Keep in mind that scrap values change frequently and vary based on the type of metal, the purity of the metal, and your location. You can get up-to-date prices for component metals like copper, brass, and aluminum on sites like ScrapMonster and Scrap Register.

Copper Scrap

Several parts of a water heater are made of copper, which is more valuable to scrap separately.

Copper scrap prices at the time of writing are around $1.50 to $2.50 per pound,[6][8][9] depending on the type of copper, which is notably higher than the light iron price.

Components made of copper include:[10]

  • Heating elements (for electric water heaters)
  • Pipes, fittings, and tubes
  • Mineral deposit sticks

Brass Scrap

Brass prices are between about $1.50 per pound at the time of writing.[6][8]

Potential brass components in a water heater include:[11][12]

  • Fittings
  • Drain valves
  • Protective caps
  • Regulator (for gas water heaters)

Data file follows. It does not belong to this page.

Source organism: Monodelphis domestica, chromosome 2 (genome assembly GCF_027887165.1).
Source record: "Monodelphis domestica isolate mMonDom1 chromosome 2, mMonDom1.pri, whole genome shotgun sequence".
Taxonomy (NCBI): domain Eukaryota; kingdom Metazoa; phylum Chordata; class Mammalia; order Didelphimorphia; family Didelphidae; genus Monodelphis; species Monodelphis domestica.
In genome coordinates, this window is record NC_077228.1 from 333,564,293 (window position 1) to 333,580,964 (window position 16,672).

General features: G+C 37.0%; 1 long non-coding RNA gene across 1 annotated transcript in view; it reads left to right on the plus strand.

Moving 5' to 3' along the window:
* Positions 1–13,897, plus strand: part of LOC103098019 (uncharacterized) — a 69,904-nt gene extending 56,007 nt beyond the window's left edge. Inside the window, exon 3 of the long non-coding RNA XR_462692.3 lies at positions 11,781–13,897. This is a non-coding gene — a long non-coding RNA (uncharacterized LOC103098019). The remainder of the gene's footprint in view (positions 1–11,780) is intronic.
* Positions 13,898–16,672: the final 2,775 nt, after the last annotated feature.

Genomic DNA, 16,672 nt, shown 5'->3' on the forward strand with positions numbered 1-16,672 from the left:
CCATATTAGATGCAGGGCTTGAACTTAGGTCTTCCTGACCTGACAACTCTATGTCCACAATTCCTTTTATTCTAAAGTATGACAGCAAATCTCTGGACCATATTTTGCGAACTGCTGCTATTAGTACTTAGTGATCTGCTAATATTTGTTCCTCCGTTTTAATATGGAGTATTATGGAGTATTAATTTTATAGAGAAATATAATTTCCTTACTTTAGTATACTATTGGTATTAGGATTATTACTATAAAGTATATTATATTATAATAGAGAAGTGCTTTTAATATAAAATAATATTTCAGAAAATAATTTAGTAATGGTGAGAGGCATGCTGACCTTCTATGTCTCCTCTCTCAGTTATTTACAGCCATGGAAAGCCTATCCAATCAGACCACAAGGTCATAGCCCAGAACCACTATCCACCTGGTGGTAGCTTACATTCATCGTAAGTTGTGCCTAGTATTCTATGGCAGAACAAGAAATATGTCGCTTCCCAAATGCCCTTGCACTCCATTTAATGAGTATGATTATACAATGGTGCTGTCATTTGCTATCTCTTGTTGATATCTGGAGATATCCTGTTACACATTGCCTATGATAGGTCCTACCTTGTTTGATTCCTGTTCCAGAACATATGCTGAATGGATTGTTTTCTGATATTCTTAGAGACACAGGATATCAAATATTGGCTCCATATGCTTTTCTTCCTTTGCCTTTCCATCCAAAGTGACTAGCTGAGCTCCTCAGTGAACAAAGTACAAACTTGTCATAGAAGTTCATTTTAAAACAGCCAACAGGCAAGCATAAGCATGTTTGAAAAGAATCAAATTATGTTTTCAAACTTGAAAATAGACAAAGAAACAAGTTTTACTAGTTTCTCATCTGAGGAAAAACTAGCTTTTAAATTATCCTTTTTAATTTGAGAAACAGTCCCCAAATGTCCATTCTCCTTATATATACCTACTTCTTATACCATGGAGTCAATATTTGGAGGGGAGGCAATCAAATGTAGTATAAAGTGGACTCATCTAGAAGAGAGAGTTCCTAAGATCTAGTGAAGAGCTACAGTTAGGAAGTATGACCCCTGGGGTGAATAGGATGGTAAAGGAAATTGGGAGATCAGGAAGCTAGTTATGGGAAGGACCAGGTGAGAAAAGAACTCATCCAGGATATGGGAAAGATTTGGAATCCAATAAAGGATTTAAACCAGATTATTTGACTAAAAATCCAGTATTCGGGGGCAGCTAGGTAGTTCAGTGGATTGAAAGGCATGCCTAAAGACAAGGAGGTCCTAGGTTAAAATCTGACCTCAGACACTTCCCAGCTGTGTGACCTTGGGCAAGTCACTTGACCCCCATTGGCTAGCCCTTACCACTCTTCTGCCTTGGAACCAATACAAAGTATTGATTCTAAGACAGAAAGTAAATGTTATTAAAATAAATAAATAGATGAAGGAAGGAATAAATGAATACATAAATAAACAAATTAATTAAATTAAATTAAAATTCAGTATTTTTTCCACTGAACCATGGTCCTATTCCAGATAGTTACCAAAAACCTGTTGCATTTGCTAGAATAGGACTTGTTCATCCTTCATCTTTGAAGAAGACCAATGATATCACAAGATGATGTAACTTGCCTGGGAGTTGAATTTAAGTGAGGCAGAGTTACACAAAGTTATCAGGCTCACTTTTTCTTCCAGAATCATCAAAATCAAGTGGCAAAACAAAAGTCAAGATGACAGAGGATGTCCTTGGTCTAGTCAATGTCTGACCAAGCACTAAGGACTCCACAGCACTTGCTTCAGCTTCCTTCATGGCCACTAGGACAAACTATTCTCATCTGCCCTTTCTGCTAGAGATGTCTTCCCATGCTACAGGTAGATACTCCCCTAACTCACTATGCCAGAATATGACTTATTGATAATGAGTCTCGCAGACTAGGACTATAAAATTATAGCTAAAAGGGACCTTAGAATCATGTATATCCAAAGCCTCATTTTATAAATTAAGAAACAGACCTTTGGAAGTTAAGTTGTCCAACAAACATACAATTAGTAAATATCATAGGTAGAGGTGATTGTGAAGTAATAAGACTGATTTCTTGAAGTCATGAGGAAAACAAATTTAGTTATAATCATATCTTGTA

• Knobs (which may be on valves, control boxes, and regulators)
  • Burner assemblies (for gas water heaters)

Find more details about scrapping brass in our research on scrap brass prices per pound, ounce, and ton.

Aluminum Scrap

While less valuable than copper and brass, aluminum is still worth more than light iron or shred at scrap yards.

Aluminum scrap prices at the time of writing vary from under $0.10 per pound up to $1 per pound or more. Exact rates depend on the type of aluminum and whether it’s mixed with other materials.[13][6]

Some examples of aluminum in a water heater include:[14][15]

  • Drain pans
  • Anode rods
  • Pipes
  • Valves and valve bodies

How and Where to Scrap a Water Heater

Cleaning & Preparation

Before scrapping a water heater, you’ll need to clean it, particularly if you want to remove certain components and scrap them separately at higher prices.

Go through the following steps prepare:[10][16][17][18]

  • Drain the water. Since scrap yards pay by weight, some require you to puncture the tank to prove there’s no water inside.
  • Separate any components you want to scrap individually. You’ll need basic tools for this, such as a pipe wrench and hammer. Remove and sort any components that are made of valuable metals like copper.
  • Check your state’s laws. States might require things like documentation of ownership, intact serial numbers, or identification from the seller, which is best to know before you visit the scrap yard. You can gather this information from the yard or check state scrap laws online.